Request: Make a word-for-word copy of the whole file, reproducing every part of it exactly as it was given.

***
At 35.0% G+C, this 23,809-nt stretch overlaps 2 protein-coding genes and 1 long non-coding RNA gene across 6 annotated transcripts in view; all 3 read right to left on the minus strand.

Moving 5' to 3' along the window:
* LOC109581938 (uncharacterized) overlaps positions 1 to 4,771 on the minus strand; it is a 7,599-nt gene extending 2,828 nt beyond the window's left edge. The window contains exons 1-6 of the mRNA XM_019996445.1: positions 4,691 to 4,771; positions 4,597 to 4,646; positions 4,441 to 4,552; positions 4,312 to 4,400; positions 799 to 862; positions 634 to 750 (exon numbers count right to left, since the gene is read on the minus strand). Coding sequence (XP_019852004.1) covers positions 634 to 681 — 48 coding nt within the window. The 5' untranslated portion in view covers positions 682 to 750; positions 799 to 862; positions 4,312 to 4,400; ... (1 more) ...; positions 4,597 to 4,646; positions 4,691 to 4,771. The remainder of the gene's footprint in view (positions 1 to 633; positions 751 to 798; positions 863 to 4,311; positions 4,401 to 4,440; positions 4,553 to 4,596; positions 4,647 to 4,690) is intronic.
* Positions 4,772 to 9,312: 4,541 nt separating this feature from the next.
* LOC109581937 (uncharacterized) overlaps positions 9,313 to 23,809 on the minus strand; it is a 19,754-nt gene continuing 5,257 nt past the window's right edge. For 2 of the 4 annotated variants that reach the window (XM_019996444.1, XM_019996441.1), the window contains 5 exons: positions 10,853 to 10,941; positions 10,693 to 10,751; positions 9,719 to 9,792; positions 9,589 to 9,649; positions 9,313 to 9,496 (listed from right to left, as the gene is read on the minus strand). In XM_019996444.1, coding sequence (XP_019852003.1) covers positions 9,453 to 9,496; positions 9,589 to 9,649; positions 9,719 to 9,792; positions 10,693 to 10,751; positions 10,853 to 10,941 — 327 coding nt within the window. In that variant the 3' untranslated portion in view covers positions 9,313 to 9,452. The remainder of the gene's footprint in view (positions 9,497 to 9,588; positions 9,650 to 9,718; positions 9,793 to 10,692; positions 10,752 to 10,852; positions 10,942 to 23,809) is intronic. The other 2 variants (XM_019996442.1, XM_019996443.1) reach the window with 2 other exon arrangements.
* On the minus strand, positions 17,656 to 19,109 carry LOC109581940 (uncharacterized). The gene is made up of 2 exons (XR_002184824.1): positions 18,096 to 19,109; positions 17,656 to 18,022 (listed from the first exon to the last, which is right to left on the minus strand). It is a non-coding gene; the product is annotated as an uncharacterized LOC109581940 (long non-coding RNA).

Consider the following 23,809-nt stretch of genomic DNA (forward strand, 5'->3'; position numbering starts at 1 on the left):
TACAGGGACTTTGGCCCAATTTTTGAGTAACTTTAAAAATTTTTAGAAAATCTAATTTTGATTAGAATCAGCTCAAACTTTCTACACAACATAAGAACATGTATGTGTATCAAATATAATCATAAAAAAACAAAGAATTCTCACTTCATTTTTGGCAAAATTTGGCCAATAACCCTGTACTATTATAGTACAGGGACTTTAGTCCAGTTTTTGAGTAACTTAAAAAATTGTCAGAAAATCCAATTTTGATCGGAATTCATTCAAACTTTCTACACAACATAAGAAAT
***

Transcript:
At 35.0% G+C, this 23,809-nt stretch overlaps 2 protein-coding genes and 1 long non-coding RNA gene across 6 annotated transcripts in view; all 3 read right to left on the minus strand.

Moving 5' to 3' along the window:
* LOC109581938 (uncharacterized) overlaps positions 1 to 4,771 on the minus strand; it is a 7,599-nt gene extending 2,828 nt beyond the window's left edge. The window contains exons 1-6 of the mRNA XM_019996445.1: positions 4,691 to 4,771; positions 4,597 to 4,646; positions 4,441 to 4,552; positions 4,312 to 4,400; positions 799 to 862; positions 634 to 750 (exon numbers count right to left, since the gene is read on the minus strand). Coding sequence (XP_019852004.1) covers positions 634 to 681 — 48 coding nt within the window. The 5' untranslated portion in view covers positions 682 to 750; positions 799 to 862; positions 4,312 to 4,400; ... (1 more) ...; positions 4,597 to 4,646; positions 4,691 to 4,771. The remainder of the gene's footprint in view (positions 1 to 633; positions 751 to 798; positions 863 to 4,311; positions 4,401 to 4,440; positions 4,553 to 4,596; positions 4,647 to 4,690) is intronic.
* Positions 4,772 to 9,312: 4,541 nt separating this feature from the next.
* LOC109581937 (uncharacterized) overlaps positions 9,313 to 23,809 on the minus strand; it is a 19,754-nt gene continuing 5,257 nt past the window's right edge. For 2 of the 4 annotated variants that reach the window (XM_019996444.1, XM_019996441.1), the window contains 5 exons: positions 10,853 to 10,941; positions 10,693 to 10,751; positions 9,719 to 9,792; positions 9,589 to 9,649; positions 9,313 to 9,496 (listed from right to left, as the gene is read on the minus strand). In XM_019996444.1, coding sequence (XP_019852003.1) covers positions 9,453 to 9,496; positions 9,589 to 9,649; positions 9,719 to 9,792; positions 10,693 to 10,751; positions 10,853 to 10,941 — 327 coding nt within the window. In that variant the 3' untranslated portion in view covers positions 9,313 to 9,452. The remainder of the gene's footprint in view (positions 9,497 to 9,588; positions 9,650 to 9,718; positions 9,793 to 10,692; positions 10,752 to 10,852; positions 10,942 to 23,809) is intronic. The other 2 variants (XM_019996442.1, XM_019996443.1) reach the window with 2 other exon arrangements.
* On the minus strand, positions 17,656 to 19,109 carry LOC109581940 (uncharacterized). The gene is made up of 2 exons (XR_002184824.1): positions 18,096 to 19,109; positions 17,656 to 18,022 (listed from the first exon to the last, which is right to left on the minus strand). It is a non-coding gene; the product is annotated as an uncharacterized LOC109581940 (long non-coding RNA).

Consider the following 23,809-nt stretch of genomic DNA (forward strand, 5'->3'; position numbering starts at 1 on the left):
TACAGGGACTTTGGCCCAATTTTTGAGTAACTTTAAAAATTTTTAGAAAATCTAATTTTGATTAGAATCAGCTCAAACTTTCTACACAACATAAGAACATGTATGTGTATCAAATATAATCATAAAAAAACAAAGAATTCTCACTTCATTTTTGGCAAAATTTGGCCAATAACCCTGTACTATTATAGTACAGGGACTTTAGTCCAGTTTTTGAGTAACTTAAAAAATTGTCAGAAAATCCAATTTTGATCGGAATTCATTCAAACTTTCTACACAACATAAGAAAT